I opened mine in terror. The idea so possessed my mind, that a thrill of fear ran through me, and I wished to exchange the ghastly image of my fancy for the realities around. I see them still; the very room, the dark parquet, the closed shutters, with the moonlight struggling through, and the sense I had that the glassy lake and white high Alps were beyond. I could not so easily get rid of my hideous phantom; still it haunted me. I must try to think of something else. I recurred to my ghost story, my tiresome unlucky ghost story! O! if I could only contrive one which would frighten my reader as I myself had been frightened that night!

Swift as light and as cheering was the idea that broke in upon me. "I have found it! What terrified me will terrify others; and I need only describe the spectre which had haunted my midnight pillow." On the morrow I announced that I had thought of a story. I began that day with the words, It was on a dreary night of November , making only a transcript of the grim terrors of my waking dream.

https://www.rc.umd.edu/editions/frankenstein/1831v1/intro

raghd muhi al-deen
Posted: Wednesday, September 13, 2017 9:19:42 AM

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Mary Wollstonecraft Shelley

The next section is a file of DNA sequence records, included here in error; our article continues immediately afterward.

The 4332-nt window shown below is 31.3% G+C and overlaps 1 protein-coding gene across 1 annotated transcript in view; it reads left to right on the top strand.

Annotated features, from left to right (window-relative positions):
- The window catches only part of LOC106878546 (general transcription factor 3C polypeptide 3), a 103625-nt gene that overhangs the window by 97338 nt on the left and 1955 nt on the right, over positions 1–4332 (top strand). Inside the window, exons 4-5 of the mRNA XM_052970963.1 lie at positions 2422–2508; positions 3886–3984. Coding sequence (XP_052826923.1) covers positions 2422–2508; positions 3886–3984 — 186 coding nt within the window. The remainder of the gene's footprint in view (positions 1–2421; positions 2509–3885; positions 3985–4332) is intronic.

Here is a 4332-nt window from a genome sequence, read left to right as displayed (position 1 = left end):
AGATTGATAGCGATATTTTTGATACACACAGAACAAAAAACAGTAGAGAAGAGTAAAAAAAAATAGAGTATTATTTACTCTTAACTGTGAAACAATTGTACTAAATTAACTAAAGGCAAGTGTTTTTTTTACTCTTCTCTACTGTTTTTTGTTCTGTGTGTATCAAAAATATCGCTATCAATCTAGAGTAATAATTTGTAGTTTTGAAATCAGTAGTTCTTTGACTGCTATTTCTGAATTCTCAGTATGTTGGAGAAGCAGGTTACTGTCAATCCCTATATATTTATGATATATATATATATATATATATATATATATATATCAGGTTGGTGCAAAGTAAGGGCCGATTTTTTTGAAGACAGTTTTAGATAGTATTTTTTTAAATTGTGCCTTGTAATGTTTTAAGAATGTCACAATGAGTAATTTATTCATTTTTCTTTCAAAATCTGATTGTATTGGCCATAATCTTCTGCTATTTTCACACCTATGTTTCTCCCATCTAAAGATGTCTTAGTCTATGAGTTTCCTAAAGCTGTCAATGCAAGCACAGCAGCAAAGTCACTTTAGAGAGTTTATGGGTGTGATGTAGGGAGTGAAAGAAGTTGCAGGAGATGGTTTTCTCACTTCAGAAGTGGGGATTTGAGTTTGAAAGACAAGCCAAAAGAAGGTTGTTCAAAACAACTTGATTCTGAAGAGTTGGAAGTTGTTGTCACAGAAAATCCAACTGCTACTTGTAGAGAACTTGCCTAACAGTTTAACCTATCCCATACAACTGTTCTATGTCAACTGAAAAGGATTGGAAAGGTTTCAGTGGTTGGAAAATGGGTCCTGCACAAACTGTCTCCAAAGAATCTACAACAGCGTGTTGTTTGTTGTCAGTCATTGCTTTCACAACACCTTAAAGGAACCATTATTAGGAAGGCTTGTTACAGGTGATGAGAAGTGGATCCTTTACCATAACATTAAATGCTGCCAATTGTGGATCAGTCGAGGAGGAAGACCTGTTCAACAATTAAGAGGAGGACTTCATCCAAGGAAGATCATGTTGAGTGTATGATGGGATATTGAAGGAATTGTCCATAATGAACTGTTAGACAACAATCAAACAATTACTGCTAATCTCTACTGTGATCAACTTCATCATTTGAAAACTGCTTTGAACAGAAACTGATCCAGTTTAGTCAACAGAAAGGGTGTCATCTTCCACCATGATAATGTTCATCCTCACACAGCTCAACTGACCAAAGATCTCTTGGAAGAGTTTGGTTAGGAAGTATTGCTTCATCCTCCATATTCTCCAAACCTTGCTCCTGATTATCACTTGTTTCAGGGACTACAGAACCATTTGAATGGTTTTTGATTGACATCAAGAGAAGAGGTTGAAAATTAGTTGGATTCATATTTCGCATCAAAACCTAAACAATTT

Also found in: Dictionary, Thesaurus, Wikipedia.
Shelley, Mary Wollstonecraft, 1797–1851, English author; daughter of William Godwin

and Mary Wollstonecraft

. In 1814 she fell in love with the poet Percy Bysshe Shelley

, accompanied him abroad, and after the death of his first wife in 1816 was married to him. Her most notable contribution to literature is her novel of terror, Frankenstein, published in 1818. It is the story of a German student who learns the secret of infusing life into inanimate matter and creates a monster that ultimately destroys him. Included among her other novels are Valperga (1823), The Last Man (1826), and the partly autobiographical Lodore (1835). After Shelley's death in 1822, she devoted herself to caring for her aged father and educating her only surviving child, Percy Florence Shelley. In 1839–40 she edited her husband's works.
Bibliography